They can also vary heel height. There are comfortable and attractive “walking” pumps (also called “comfort” or “performance” pumps) for work and social activities, that blend fashion considerations and comfort. These pumps offer athletic shoe-derived construction, reinforced heels, and wider toe room.
Activity has a bearing on the considerations; wearing the right shoe for a particular activity is probably as important a factor in the choice of shoes as any.
Perhaps the best shoe for women is a walking shoe with laces (not a slip-on), a polymerized composition sole, and a relatively wider heel with a rigid and padded heel counter, no more than three-quarters of an inch in height.
The best shoes for men are good quality oxford styles, shoes ordinarily associated with wing-tip or cap toe designs. Also suitable are slip-ons, dressy loafers, and low dress boots.
Men as well as women should buy shoes for work, leisure, and special activities, matching the shoe to the activity.
Male (and female) office workers should earmark three to five pairs of shoes for business hours—general oxfords and loafers for men; pumps and oxfords for women. Cushioned-sole shoes that give good support are essential for those who spend most of their working days on their feet.
There is no question about the need for foot protection for those who work in heavy industry. Safety shoes and boots—those that are waterproof or water-resistant, with insulated steel toe caps and soles of non-conducting materials—help prevent injuries to the feet and reduce the severity of injuries that do occur.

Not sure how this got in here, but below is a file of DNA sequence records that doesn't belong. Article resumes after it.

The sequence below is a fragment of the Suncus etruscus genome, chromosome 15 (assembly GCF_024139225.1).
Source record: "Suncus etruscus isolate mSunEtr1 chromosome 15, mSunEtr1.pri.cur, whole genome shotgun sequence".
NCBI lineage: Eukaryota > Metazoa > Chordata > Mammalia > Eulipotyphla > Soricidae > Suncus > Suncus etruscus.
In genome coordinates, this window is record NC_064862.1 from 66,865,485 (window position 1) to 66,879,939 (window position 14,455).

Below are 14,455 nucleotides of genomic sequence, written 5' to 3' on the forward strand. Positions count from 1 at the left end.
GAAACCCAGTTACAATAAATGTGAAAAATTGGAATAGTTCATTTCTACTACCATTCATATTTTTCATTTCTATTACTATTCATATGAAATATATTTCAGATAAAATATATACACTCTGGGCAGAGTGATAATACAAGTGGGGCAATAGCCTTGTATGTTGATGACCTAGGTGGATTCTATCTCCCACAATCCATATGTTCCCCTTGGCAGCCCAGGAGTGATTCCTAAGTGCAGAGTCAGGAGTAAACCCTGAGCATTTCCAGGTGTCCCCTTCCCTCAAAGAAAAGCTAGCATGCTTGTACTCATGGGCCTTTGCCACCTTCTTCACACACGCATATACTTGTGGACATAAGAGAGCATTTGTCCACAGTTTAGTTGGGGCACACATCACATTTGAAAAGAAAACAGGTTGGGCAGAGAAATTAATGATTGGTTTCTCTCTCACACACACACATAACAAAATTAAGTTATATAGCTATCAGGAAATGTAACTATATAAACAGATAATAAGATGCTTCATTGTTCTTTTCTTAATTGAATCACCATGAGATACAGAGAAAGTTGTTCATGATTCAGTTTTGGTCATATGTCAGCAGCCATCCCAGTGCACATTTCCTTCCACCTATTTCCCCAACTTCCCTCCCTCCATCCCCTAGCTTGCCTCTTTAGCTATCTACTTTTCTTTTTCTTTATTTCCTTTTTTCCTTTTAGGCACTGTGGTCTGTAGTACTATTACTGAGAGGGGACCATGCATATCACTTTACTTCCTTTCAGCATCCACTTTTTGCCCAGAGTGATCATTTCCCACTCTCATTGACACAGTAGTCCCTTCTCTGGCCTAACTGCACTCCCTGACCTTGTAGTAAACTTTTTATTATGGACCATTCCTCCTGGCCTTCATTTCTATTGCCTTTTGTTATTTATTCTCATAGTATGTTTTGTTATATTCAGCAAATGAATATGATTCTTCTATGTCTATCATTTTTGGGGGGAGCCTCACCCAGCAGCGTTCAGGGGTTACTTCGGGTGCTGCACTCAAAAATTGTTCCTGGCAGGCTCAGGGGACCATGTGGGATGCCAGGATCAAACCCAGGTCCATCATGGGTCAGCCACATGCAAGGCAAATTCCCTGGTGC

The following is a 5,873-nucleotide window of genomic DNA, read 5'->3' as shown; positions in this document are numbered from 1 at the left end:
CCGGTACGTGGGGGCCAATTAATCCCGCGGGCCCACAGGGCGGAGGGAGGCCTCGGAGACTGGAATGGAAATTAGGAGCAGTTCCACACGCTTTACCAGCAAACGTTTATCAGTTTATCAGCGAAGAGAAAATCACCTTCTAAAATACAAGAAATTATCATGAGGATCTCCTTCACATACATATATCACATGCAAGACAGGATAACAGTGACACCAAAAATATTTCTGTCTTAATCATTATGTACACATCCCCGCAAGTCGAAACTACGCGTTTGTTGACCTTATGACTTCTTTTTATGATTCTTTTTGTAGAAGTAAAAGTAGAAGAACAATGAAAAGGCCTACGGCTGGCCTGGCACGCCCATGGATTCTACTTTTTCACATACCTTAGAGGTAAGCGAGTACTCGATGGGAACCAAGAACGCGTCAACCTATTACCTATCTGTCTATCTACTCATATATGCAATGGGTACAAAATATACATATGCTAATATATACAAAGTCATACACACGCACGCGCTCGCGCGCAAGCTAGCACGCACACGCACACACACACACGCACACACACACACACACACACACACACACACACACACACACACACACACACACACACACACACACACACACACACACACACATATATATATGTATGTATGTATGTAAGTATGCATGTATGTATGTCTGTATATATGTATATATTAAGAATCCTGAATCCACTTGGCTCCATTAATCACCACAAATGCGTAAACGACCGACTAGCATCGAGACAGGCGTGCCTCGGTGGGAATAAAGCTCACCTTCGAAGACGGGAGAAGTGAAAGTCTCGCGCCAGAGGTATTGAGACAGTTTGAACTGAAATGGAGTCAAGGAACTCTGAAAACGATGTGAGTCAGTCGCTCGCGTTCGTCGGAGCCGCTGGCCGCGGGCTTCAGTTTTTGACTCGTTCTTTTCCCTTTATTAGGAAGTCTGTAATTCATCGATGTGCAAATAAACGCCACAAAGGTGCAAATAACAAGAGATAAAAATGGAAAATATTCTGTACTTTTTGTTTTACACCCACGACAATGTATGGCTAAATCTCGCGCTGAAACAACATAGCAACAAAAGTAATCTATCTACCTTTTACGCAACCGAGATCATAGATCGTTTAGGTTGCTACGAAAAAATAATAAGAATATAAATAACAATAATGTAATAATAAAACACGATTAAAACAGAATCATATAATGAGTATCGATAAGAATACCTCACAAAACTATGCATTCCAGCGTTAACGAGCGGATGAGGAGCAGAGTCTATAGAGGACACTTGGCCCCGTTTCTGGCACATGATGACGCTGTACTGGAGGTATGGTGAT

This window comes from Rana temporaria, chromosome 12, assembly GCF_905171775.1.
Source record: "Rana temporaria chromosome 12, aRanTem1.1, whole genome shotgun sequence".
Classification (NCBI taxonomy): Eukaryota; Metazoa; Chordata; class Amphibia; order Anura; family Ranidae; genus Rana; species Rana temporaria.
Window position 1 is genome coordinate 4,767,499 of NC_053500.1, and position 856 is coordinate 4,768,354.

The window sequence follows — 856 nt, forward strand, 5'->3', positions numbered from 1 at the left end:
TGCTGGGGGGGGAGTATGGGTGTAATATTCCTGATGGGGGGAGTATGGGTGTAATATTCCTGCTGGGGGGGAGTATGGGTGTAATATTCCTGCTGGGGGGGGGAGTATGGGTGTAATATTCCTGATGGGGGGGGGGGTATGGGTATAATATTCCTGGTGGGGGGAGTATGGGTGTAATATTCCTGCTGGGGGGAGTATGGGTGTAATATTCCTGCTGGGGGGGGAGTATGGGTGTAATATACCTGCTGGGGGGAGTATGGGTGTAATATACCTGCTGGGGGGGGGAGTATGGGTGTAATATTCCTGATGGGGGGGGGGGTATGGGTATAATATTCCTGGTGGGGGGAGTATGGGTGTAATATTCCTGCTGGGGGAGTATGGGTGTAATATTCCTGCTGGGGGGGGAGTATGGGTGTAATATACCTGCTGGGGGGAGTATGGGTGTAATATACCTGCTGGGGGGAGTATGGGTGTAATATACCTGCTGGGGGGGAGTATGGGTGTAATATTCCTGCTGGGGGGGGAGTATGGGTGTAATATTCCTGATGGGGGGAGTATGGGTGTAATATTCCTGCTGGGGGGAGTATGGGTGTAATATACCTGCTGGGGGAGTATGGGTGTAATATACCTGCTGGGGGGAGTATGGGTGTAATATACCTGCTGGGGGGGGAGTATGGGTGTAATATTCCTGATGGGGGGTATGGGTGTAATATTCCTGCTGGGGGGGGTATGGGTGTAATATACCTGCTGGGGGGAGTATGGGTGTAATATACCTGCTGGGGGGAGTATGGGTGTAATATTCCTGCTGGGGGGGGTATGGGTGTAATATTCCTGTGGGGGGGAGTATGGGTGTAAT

Shoes for Athletics
Different sports activities call for specific footwear to protect feet and ankles. Sports-specific athletic shoes are a wise investment for serious athletes, though perhaps a less critical consideration for the weekend or occasional athlete; nevertheless, it’s a good idea to use the correct shoe for each sport. Probably a more important consideration is the condition of the shoe—don’t wear any sport or other shoes beyond their useful life.
Athletic footwear should be fitted to hold the foot in the position that’s most natural to the movement involved.
For example, a running shoe is built to accommodate impact, while a tennis shoe is made to give relatively more support and permit sudden stops and turns. For sports, “cross trainers” are fine for a general athletic shoe, such as for physical education classes. But if a child is involved more heavily in any single sport, he or she should have a shoe specifically designed for that sport.
For longer service, keep shoes clean and in good repair. Avoid excessive wear on heels and soles. Give your shoes a chance to breathe—don’t wear the same pair two days in a row (you prolong the life of shoes by rotating their use). Never wear hand-me-down shoes (this is especially important for children).
- Have your feet measured while you’re standing.
- Always try on both shoes, and walk around the store.
- Always buy for the larger foot; feet are seldom precisely the same size.
- Don’t buy shoes that need a “break-in” period; shoes should be comfortable immediately.
- Don’t rely on the size of your last pair of shoes. Your feet do get larger, and lasts (shoemakers’ sizing molds) also vary.
- Shop for shoes later in the day; feet tend to swell during the day, and it’s best to be fitted while they are in that state.
- Be sure that shoes fit well—front, back, and sides—to distribute weight. It sounds elementary, but be sure the widest part of your foot corresponds to the widest part of the shoe.
- Select a shoe with a leather upper, stiff heel counter, appropriate cushioning, and flexibility at the ball of the foot.
- Buy shoes that don’t pinch your toes, either at the tips, or across the toe box.
- Try on shoes while you’re wearing the same type of socks or stockings you expect to wear with the shoes.
- If you wear prescription orthotics—biomechanical inserts prescribed by a podiatric physician—you should take them along to shoe fittings.